R. A. Allen


I went out to my mailbox.
Everything was addressed to a previous occupant (twice removed)
              who is now,
              according to my neighbors,

One theory about the afterlife is that your brain, in its winking
              finality, replays your life over & over, each repeated
              memory growing fainter until celluloid clear—
              a jukeboxy kind of immortality.

But Hoffenstein tells us, poetically, that the heart’s dead are never
              I like this one better.

In my hand I bear “Douglas J. Smythe” to the trashcan.
              We proceed in a manner befitting the occasion.

From his printed name alone I try to summon a face, a biography.
              What did he do, and fail to do, in his brief strut?
              What was he to those who knew him then?
                            And to those who remember him now?

That I wonder about him at all is proof of a life after death.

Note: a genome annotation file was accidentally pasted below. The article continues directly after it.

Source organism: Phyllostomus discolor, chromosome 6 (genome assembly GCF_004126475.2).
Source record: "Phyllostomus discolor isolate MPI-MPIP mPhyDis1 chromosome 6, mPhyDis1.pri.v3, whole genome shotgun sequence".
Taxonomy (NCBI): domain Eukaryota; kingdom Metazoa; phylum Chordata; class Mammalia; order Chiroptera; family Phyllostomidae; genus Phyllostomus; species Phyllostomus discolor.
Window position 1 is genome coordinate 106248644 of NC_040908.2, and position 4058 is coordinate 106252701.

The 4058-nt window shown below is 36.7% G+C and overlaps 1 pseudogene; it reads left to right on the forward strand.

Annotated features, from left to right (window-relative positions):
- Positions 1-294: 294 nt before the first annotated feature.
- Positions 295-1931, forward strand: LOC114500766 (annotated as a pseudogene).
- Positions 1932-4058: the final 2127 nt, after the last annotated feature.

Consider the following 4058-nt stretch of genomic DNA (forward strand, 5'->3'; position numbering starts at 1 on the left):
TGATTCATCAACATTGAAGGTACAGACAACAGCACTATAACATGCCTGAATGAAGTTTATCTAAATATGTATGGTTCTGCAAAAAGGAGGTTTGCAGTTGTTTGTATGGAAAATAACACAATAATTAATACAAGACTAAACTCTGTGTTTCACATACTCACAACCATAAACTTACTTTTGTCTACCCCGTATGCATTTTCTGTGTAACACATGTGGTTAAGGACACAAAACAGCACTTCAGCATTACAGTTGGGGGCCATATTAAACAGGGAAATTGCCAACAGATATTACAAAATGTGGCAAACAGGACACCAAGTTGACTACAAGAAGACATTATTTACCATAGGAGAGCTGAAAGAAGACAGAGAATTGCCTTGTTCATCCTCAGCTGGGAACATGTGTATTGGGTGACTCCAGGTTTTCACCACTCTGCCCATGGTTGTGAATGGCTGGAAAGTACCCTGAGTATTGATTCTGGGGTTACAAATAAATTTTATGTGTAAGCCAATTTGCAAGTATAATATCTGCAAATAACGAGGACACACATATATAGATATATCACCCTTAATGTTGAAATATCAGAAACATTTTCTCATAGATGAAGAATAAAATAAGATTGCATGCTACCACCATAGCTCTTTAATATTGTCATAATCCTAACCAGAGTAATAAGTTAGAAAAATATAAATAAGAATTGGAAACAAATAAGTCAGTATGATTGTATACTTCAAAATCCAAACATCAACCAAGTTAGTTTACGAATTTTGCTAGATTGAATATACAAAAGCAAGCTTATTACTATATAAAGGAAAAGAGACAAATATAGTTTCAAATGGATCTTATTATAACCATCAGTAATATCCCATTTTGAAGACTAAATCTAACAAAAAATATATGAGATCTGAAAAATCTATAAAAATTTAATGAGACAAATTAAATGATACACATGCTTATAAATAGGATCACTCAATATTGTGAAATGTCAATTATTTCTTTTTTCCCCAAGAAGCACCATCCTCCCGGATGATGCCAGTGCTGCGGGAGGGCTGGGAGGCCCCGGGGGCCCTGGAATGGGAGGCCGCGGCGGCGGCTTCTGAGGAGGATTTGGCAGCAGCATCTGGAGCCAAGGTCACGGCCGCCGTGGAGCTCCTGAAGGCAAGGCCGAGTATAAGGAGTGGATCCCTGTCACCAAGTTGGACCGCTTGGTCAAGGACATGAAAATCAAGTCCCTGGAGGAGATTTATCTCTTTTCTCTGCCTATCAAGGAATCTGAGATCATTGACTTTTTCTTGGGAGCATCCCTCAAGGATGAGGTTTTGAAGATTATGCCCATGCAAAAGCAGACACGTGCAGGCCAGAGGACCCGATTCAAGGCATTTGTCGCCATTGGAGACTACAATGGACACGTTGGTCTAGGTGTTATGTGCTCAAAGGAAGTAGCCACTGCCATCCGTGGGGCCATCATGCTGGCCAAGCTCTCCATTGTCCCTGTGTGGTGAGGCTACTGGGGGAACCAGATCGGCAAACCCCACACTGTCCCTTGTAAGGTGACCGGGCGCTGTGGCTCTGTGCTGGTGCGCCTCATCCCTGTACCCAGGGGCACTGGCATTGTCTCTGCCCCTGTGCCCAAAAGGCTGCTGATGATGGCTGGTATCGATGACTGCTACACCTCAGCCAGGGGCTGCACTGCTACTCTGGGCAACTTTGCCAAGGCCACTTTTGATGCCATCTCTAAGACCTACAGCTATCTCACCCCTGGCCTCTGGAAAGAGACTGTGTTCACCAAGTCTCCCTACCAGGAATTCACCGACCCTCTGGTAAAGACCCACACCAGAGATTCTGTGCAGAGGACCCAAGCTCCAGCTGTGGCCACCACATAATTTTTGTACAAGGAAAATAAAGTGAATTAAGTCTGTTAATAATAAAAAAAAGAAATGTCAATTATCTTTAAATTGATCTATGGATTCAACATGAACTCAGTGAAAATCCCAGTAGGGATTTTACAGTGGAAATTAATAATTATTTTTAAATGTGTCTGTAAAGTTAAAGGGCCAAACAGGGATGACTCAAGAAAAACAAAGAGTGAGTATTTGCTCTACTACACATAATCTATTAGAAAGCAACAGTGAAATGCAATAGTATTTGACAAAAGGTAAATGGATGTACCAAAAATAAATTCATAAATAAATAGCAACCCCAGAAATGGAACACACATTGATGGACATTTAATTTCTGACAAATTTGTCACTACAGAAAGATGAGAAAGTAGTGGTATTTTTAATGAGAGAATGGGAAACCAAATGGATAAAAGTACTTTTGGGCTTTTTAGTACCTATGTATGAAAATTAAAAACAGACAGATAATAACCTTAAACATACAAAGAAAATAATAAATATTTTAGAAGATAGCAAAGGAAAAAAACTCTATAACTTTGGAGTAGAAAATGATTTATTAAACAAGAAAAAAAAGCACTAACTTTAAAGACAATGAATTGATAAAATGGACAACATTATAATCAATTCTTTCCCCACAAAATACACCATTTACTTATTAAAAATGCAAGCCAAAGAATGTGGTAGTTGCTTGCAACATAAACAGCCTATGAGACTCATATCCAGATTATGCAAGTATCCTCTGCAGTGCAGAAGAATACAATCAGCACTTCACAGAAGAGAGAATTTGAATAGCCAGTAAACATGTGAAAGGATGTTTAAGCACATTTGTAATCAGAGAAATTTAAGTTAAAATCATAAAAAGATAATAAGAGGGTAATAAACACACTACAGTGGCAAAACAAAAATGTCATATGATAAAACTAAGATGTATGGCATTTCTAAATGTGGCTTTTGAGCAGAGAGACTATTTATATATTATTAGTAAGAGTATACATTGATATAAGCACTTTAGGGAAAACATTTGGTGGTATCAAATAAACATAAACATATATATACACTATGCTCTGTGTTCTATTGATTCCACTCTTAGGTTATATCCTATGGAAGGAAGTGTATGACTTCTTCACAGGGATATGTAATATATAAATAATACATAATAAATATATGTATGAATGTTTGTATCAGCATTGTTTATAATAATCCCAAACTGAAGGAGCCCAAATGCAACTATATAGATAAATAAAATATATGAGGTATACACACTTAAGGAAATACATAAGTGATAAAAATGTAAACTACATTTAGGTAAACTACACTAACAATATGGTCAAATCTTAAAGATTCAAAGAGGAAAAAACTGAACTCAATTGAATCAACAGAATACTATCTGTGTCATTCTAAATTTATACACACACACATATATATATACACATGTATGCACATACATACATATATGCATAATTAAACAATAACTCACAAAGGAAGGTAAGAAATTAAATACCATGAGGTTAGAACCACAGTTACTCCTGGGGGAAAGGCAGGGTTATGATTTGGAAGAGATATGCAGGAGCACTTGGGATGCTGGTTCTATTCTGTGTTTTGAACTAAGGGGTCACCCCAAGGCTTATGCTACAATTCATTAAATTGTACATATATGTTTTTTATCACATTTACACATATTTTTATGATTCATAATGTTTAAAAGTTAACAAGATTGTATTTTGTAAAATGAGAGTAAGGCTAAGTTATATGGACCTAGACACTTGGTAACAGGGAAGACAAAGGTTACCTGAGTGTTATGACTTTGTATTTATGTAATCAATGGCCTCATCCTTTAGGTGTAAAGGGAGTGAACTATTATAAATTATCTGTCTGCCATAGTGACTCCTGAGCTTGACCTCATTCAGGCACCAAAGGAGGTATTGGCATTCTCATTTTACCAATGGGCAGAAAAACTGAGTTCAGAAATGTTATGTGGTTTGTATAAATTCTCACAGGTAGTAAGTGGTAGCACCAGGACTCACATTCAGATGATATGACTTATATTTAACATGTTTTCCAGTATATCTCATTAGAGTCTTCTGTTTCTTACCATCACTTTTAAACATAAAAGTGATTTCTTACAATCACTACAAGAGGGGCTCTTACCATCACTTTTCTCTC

Maybe not harps and clouds, but one I would settle for.
              Too, he lives here in the moment of this poem.
                            I am his witness.

R. A. Allen‘s poetry has appeared in the New York Quarterly, RHINO, Glassworks, The Penn Review, The Schuylkill Valley Journal, The Hollins Critic, Rendez-Vous, and elsewhere. His fiction has been published in The Literary Review, The Barcelona Review, PANK, The Los Angeles Review, and Best American Mystery Stories 2010, among others. He has a Pushcart nomination for poetry and one story nominated for Dzanc Books’ Best of the Web. He lives in Memphis, a city of light and sound.

Read more by R. A. Allen

Poem in B O D Y
Story in The Barcelona Review
Poem in The Penn Review
Poem in New Critique
Author’s Website